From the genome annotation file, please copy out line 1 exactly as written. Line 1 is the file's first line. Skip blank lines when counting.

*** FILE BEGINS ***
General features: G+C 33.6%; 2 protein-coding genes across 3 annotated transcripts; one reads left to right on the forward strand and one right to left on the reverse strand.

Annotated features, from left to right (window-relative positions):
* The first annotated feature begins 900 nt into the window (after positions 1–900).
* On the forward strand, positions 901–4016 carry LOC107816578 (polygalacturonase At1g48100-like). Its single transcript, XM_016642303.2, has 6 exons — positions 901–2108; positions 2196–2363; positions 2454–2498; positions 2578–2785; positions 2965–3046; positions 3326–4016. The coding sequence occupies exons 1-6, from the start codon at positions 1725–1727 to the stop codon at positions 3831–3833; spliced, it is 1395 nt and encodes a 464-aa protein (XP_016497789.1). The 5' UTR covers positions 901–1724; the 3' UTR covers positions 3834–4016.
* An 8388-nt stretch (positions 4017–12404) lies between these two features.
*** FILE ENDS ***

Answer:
General features: G+C 33.6%; 2 protein-coding genes across 3 annotated transcripts; one reads left to right on the forward strand and one right to left on the reverse strand.